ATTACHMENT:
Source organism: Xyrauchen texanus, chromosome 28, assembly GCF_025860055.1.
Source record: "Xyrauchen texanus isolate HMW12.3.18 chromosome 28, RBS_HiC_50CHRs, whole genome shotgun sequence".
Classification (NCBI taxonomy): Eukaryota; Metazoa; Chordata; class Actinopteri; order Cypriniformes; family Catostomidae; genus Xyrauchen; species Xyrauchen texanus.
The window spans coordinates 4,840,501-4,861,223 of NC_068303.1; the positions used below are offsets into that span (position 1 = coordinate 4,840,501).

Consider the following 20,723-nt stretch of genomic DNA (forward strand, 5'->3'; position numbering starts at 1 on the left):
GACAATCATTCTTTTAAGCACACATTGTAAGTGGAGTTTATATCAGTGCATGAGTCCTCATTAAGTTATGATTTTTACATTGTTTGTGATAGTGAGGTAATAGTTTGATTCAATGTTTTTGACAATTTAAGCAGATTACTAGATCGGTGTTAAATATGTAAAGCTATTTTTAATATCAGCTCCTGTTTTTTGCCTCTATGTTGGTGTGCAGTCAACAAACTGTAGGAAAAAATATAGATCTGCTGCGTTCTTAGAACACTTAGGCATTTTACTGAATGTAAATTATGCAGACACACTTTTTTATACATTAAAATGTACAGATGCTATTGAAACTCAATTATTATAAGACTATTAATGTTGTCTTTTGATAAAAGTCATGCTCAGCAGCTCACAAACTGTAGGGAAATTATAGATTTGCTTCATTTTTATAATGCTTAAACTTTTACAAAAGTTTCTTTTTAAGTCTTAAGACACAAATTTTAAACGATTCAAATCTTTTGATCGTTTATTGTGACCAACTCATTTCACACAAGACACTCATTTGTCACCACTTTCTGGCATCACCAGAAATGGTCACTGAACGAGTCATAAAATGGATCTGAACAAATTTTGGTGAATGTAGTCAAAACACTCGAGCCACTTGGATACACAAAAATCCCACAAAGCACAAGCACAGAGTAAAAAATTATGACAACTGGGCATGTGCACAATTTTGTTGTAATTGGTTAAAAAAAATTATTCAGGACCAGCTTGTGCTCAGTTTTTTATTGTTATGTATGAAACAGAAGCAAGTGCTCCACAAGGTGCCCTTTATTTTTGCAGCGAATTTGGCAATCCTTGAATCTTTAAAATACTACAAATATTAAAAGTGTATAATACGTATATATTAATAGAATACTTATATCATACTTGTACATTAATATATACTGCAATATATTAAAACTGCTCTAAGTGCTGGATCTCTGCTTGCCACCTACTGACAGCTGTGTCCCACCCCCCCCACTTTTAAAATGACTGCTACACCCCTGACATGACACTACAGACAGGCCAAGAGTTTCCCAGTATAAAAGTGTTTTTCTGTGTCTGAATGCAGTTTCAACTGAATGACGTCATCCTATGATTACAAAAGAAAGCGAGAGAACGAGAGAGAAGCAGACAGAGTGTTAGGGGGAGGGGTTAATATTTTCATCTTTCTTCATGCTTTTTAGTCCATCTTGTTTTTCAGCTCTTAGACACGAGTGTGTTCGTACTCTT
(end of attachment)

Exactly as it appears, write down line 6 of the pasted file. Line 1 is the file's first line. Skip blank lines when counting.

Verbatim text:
GACAATCATTCTTTTAAGCACACATTGTAAGTGGAGTTTATATCAGTGCATGAGTCCTCATTAAGTTATGATTTTTACATTGTTTGTGATAGTGAGGTAATAGTTTGATTCAATGTTTTTGACAATTTAAGCAGATTACTAGATCGGTGTTAAATATGTAAAGCTATTTTTAATATCAGCTCCTGTTTTTTGCCTCTATGTTGGTGTGCAGTCAACAAACTGTAGGAAAAAATATAGATCTGCTGCGTTCTTAGAACACTTAGGCATTTTACTGAATGTAAATTATGCAGACACACTTTTTTATACATTAAAATGTACAGATGCTATTGAAACTCAATTATTATAAGACTATTAATGTTGTCTTTTGATAAAAGTCATGCTCAGCAGCTCACAAACTGTAGGGAAATTATAGATTTGCTTCATTTTTATAATGCTTAAACTTTTACAAAAGTTTCTTTTTAAGTCTTAAGACACAAATTTTAAACGATTCAAATCTTTTGATCGTTTATTGTGACCAACTCATTTCACACAAGACACTCATTTGTCACCACTTTCTGGCATCACCAGAAATGGTCACTGAACGAGTCATAAAATGGATCTGAACAAATTTTGGTGAATGTAGTCAAAACACTCGAGCCACTTGGATACACAAAAATCCCACAAAGCACAAGCACAGAGTAAAAAATTATGACAACTGGGCATGTGCACAATTTTGTTGTAATTGGTTAAAAAAAATTATTCAGGACCAGCTTGTGCTCAGTTTTTTATTGTTATGTATGAAACAGAAGCAAGTGCTCCACAAGGTGCCCTTTATTTTTGCAGCGAATTTGGCAATCCTTGAATCTTTAAAATACTACAAATATTAAAAGTGTATAATACGTATATATTAATAGAATACTTATATCATACTTGTACATTAATATATACTGCAATATATTAAAACTGCTCTAAGTGCTGGATCTCTGCTTGCCACCTACTGACAGCTGTGTCCCACCCCCCCCACTTTTAAAATGACTGCTACACCCCTGACATGACACTACAGACAGGCCAAGAGTTTCCCAGTATAAAAGTGTTTTTCTGTGTCTGAATGCAGTTTCAACTGAATGACGTCATCCTATGATTACAAAAGAAAGCGAGAGAACGAGAGAGAAGCAGACAGAGTGTTAGGGGGAGGGGTTAATATTTTCATCTTTCTTCATGCTTTTTAGTCCATCTTGTTTTTCAGCTCTTAGACACGAGTGTGTTCGTACTCTT